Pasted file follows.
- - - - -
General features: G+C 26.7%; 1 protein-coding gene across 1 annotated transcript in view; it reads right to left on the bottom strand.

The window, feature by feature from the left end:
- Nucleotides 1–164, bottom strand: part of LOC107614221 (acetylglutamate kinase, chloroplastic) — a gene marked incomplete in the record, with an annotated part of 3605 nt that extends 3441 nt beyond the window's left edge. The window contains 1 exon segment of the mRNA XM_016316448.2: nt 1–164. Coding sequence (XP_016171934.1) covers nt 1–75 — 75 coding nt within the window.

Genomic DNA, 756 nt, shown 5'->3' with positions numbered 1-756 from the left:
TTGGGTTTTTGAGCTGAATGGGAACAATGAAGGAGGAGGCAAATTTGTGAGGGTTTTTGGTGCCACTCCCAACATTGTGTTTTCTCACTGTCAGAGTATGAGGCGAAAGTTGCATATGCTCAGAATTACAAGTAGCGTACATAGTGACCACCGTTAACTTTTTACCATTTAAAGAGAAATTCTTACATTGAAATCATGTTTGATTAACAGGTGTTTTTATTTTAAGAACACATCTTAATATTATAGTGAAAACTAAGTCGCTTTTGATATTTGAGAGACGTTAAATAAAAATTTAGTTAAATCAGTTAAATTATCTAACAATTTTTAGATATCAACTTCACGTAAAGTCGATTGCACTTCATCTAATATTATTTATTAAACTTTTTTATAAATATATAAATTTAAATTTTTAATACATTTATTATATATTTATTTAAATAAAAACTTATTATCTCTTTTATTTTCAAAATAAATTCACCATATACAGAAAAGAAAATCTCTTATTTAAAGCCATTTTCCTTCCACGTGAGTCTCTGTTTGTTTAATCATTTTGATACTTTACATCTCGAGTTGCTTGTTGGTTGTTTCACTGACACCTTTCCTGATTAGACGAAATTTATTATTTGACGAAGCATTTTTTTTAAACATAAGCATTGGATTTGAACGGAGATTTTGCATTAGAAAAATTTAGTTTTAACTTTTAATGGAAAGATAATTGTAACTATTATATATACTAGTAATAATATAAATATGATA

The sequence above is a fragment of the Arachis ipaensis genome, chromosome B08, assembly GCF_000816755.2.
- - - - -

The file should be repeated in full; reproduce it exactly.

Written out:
General features: G+C 26.7%; 1 protein-coding gene across 1 annotated transcript in view; it reads right to left on the bottom strand.

The window, feature by feature from the left end:
- Nucleotides 1–164, bottom strand: part of LOC107614221 (acetylglutamate kinase, chloroplastic) — a gene marked incomplete in the record, with an annotated part of 3605 nt that extends 3441 nt beyond the window's left edge. The window contains 1 exon segment of the mRNA XM_016316448.2: nt 1–164. Coding sequence (XP_016171934.1) covers nt 1–75 — 75 coding nt within the window.

Genomic DNA, 756 nt, shown 5'->3' with positions numbered 1-756 from the left:
TTGGGTTTTTGAGCTGAATGGGAACAATGAAGGAGGAGGCAAATTTGTGAGGGTTTTTGGTGCCACTCCCAACATTGTGTTTTCTCACTGTCAGAGTATGAGGCGAAAGTTGCATATGCTCAGAATTACAAGTAGCGTACATAGTGACCACCGTTAACTTTTTACCATTTAAAGAGAAATTCTTACATTGAAATCATGTTTGATTAACAGGTGTTTTTATTTTAAGAACACATCTTAATATTATAGTGAAAACTAAGTCGCTTTTGATATTTGAGAGACGTTAAATAAAAATTTAGTTAAATCAGTTAAATTATCTAACAATTTTTAGATATCAACTTCACGTAAAGTCGATTGCACTTCATCTAATATTATTTATTAAACTTTTTTATAAATATATAAATTTAAATTTTTAATACATTTATTATATATTTATTTAAATAAAAACTTATTATCTCTTTTATTTTCAAAATAAATTCACCATATACAGAAAAGAAAATCTCTTATTTAAAGCCATTTTCCTTCCACGTGAGTCTCTGTTTGTTTAATCATTTTGATACTTTACATCTCGAGTTGCTTGTTGGTTGTTTCACTGACACCTTTCCTGATTAGACGAAATTTATTATTTGACGAAGCATTTTTTTTAAACATAAGCATTGGATTTGAACGGAGATTTTGCATTAGAAAAATTTAGTTTTAACTTTTAATGGAAAGATAATTGTAACTATTATATATACTAGTAATAATATAAATATGATA

The sequence above is a fragment of the Arachis ipaensis genome, chromosome B08, assembly GCF_000816755.2.